With a chair, shawl and occasional table as her only props, Draper entertained audiences in a half dozen languages worldwide for nearly forty years.[8] Her best-known pieces include The Italian Lesson, Three Women and Mr. Clifford, Doctors and Diets, and A Church in Italy.

Helen Arthur managed Ruth Draper for ten years, from 1929 until her death in 1939.[1][13]

Such theatre legends as George Bernard Shaw, Thornton Wilder, John Gielgud, Katharine Hepburn, Maurice Chevalier, Laurence Olivier, and Uta Hagen were among those dazzled by Draper's artistry and talent, as were authors Henry James, Henry Adams, Edith Wharton and Agatha Christie. Draper inspired characters in two of Christie's works — Carlotta Adams in the 1933 novel Lord Edgware Dies,[11] and Aspasia Glen in the short story "The Dead Harlequin".

At the end of the 1930s, Ruth Draper moved to 66 East 79th Street, New York.

In 1938 Henry James's second wife was Dorothea Draper, sister of Ruth and widow of Linzee Blagdon, a New York financier and close friend of James from college days at Harvard. His previous wife, Olivia Cutting, became the female companion of Dorothea and Ruth Draper's lesbian half sister Martha Lincoln Draper, who was "quite mannish in dress and manner." James himself has been suggested by Michael Anesko was queer. Ruth and Martha's brother, Paul Draper, married Muriel Draper.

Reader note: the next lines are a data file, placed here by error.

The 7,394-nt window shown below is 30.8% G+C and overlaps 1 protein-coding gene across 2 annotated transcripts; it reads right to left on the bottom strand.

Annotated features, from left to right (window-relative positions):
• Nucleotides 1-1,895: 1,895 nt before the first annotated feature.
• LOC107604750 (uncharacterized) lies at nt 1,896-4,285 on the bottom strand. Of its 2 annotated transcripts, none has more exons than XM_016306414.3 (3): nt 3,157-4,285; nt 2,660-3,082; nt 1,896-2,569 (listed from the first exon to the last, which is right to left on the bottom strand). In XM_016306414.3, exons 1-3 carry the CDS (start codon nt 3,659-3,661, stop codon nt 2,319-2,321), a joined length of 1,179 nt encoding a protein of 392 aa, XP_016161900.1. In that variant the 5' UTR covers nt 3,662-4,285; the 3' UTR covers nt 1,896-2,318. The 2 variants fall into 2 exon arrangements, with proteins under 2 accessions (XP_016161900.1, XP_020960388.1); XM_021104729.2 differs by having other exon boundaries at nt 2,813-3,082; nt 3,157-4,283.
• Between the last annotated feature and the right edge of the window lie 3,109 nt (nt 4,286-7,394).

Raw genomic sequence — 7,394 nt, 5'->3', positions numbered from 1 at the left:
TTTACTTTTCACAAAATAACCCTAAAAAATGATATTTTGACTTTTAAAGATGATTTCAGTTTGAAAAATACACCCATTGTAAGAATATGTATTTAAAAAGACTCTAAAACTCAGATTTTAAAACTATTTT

In 1951 King George VI of the United Kingdom awarded Ruth Draper honorary membership in the Order of the British Empire with the rank of Commander (CBE). On April 29, 1953, she had lunch with C. S. Lewis the day after he saw her performance at the New Theatre in Oxford. Nearly a quarter century earlier she gave a performance at Windsor Castle after an invitation from King George V and Queen Mary.[12]

Draper had many relationships in Italy, in large part through her connection with Lauro De Bosis, a young Italian poet and writer who died in 1931 after a daring flight over Rome during which he threw thousands of leaflets denouncing Benito Mussolini and the National Fascist Party.

Draper's family had a summer home in Islesboro, Maine, which she purchased from her family and where she spent increasing amounts of time in her later years.[14] Ruth Draper died on December 30, 1956, of an apparent heart attack in her bed at the apartment she owned at 66 East 79th Street, New York,[13] just hours after giving a performance on Broadway at the Playhouse Theatre. A short biography of Draper is among several collected by the Anglo-Italian writer Iris Origo in her 1984 book, A Need to Testify.

In 2019, the "Complete recorded monologues, Ruth Draper (1954-1956)" was selected by the Library of Congress for preservation in the National Recording Registry for being "culturally, historically, or aesthetically significant".[15]